We always expect to encounter statement-level products here in Munich, especially loudspeakers. What's interesting is to see the cost of one company's efforts versus another's; some of the behemoths that we see can run well, well past the six-figure mark. The three speakers below greatly impressed for less than that figure despite wildly different approaches to their respective architectures, materials, and underlying philosophies.
It took only a few seconds to recognize that Focus Audio's $45,000/pr. flagship Master 2 BE sounded phenomenal. The massive, D'Appolito-arranged speaker uses a mirrored-driver complement consisting of a pair of 1.1" beryllium-dome Scan-Speak Revelator tweeters, two 5.5" Nomex/Kevlar midranges, and matching 11" Nomex/Kevlar woofers serving as bookmarks on the top and bottom of each 71"-tall, 220-pound beast.
The Master 2 BE is spec'd at 20Hz-25kHz, ±3dB; 92dB efficient; and with a nominal impedance of 4 ohms. While an amp with some serious current delivery looks to be a prerequisite, I was taken aback by how effortless and expressive the Focus Audio speakers were driven by the company's Liszt Concerto mono amps, which are tube-based designs. The treble was effervescent, offering up a fabulous sense of space and sparkle, while the midrange was well integrated, offering up a lithe but textured sound. With many of the rooms here in Munich proving to be rather uncooperative in terms of bass modes, the Master 2 BE sounded quite composed in its low-frequency reproduction. The bass-reflex design not only dug well down into the 20-cycle range; it did so with a control and slam that was satisfying. For a speaker this size, and seemingly quite accomplished, $45,000 almost seems like a bargain.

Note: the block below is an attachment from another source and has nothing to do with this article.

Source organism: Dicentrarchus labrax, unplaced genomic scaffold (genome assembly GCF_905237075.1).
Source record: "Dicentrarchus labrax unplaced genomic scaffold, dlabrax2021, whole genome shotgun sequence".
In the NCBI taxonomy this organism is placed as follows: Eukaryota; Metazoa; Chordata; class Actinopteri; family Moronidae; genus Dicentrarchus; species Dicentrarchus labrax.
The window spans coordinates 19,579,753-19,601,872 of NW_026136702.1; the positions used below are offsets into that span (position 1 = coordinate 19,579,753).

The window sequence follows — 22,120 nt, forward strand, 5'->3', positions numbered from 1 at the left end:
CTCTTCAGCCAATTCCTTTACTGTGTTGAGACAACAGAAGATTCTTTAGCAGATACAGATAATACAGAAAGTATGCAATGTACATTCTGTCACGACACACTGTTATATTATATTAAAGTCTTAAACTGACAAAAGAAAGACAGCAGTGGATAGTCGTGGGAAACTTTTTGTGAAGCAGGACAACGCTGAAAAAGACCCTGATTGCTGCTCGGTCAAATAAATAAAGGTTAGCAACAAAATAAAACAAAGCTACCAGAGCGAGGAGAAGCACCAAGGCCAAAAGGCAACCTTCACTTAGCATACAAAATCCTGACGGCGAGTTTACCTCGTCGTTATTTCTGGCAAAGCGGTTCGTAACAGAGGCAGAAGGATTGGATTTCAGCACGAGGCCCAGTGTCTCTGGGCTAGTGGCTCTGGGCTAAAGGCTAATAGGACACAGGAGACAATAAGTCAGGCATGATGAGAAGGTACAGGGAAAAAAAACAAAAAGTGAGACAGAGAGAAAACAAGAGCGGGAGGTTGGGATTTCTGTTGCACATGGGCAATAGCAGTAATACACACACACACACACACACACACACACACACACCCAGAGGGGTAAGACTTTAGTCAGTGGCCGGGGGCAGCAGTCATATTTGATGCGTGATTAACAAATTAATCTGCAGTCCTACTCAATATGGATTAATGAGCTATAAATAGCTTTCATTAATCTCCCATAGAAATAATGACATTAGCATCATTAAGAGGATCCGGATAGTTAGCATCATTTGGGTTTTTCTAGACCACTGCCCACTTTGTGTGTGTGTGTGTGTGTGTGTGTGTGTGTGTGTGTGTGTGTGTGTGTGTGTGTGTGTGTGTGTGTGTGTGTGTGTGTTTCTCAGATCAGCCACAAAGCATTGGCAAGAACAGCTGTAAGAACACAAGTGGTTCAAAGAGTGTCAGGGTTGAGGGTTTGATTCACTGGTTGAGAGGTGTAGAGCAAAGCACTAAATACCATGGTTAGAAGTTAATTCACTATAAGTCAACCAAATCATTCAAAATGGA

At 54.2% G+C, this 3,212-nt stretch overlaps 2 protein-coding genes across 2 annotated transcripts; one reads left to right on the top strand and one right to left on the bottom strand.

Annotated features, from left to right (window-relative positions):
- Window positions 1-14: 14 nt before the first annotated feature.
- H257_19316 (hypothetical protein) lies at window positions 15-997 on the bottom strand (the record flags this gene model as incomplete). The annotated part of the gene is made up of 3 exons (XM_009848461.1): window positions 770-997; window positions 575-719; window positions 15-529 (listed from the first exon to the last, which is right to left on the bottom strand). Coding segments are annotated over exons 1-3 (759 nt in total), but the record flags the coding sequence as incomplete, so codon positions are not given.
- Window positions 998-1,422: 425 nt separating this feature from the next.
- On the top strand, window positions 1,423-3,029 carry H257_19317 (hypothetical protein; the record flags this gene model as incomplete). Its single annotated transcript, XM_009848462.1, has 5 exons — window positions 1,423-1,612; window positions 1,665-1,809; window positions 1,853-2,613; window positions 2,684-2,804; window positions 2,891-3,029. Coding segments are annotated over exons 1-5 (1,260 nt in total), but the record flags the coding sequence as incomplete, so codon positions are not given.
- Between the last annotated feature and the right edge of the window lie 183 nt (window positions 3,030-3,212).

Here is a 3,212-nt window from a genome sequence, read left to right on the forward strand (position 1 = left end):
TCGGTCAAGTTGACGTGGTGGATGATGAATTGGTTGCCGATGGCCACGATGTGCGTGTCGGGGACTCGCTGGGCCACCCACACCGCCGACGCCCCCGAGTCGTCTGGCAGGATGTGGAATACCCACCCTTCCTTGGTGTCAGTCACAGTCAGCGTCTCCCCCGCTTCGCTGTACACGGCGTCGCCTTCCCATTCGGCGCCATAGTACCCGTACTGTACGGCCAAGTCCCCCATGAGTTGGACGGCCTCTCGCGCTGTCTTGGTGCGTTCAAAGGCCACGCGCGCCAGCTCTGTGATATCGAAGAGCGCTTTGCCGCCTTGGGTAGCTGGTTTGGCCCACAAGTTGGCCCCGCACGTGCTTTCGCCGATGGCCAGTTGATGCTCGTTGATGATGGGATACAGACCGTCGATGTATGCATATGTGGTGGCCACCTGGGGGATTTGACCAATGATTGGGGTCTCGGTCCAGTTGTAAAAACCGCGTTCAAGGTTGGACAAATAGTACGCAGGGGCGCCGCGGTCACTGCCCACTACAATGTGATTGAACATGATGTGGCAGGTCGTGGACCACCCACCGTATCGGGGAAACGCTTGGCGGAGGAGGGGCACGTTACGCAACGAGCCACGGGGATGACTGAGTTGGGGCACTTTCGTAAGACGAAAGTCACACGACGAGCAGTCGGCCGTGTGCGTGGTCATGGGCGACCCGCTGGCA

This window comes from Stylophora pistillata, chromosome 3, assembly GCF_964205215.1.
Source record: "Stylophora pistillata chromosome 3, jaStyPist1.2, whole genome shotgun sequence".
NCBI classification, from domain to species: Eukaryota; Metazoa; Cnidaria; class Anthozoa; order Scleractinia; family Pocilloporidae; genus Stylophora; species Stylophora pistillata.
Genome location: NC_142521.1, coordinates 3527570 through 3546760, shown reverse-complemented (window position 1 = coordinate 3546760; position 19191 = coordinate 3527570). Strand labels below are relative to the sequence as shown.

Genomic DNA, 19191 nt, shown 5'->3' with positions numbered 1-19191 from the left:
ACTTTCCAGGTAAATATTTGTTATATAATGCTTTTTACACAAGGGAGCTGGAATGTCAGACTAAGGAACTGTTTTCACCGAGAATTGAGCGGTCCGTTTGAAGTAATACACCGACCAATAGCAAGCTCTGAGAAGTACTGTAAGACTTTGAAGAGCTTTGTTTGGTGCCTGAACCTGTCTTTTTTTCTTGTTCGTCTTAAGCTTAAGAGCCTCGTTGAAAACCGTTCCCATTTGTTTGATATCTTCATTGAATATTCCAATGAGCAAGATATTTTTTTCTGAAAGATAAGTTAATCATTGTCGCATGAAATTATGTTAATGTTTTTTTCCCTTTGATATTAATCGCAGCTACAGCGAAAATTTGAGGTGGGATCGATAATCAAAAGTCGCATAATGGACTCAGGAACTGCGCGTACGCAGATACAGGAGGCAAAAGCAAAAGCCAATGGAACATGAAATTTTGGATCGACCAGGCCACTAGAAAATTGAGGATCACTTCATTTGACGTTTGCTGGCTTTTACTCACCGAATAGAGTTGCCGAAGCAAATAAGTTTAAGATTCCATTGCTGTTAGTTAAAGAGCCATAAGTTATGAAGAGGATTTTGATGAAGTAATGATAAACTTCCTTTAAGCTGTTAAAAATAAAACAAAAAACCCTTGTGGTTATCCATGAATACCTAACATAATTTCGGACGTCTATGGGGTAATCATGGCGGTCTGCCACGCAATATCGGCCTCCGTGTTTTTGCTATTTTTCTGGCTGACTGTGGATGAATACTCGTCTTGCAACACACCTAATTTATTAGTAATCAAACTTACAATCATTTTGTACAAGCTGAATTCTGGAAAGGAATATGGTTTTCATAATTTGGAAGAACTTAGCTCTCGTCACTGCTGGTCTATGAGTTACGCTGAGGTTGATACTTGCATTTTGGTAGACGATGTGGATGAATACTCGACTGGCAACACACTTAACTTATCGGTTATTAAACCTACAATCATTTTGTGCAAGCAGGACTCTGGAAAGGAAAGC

Magico's new $58,000/pr. S7 offers a rather different sort of excellence. Despite standing far shorter in stature, the Magico has a robust profile, and weighs 380 pounds. That said, the contours of the S7 might just make it the best-looking Magico product to date. It uses a 1" diamond-coated beryllium-diaphragm tweeter, a 6" graphene-coated midrange unit -- the first of its kind to use the promising material -- and a trio of 10" bass drivers.
The S7 sounded seamless from top-to-bottom, with an overall clarity, transparency, and coherence that was exemplary. Most impressive was the athleticism of the S7's bass response. As a sealed-box design, it did not have the weighty slam of the Focus Master 2, above, or the sheer volume of bass on offer from Marten's Coltrane 3, below. What it did possess, however, was an unassailable sense of speed and concussive force the likes of which I have rarely heard. It's just so fast. It might be easy to mistake it for sounding a touch lightweight, but this is one of those instances where sounding different from most everything else may actually be a good thing.
Finally, Marten has introduced the €97,000/pr. Coltrane 3 loudspeaker, and its stout, 48"-tall, 209-pound frame makes it the smallest and lightest of the three loudspeakers here. Despite that, it's packed with some of Accuton's finest drivers, including a 1" pure-diamond-dome tweeter; a 7" ceramic midrange unit featuring the company's CELL technology; and two 10" aluminum-honeycomb bass drivers, each possessing a linear excursion of ±16mm. The cabinet is constructed from 25mm of carbon-fiber laminate, and finished with seven polished layers of piano lacquer.
Predictably, the Coltrane 3s had big, room-filling, and floor-shaking bass -- this is a powerful, articulate loudspeaker. The speakers had an airy, extended top end, and a clean but richly textured midrange. A sultry thing, the Coltrane 3.
For what's middling money here in Munich, these radically different but highly accomplished floorstanding loudspeakers are producing sound that, in some instances, is far better than more expensive offerings on display -- music to my ears.
Senior Contributor, SoundStage!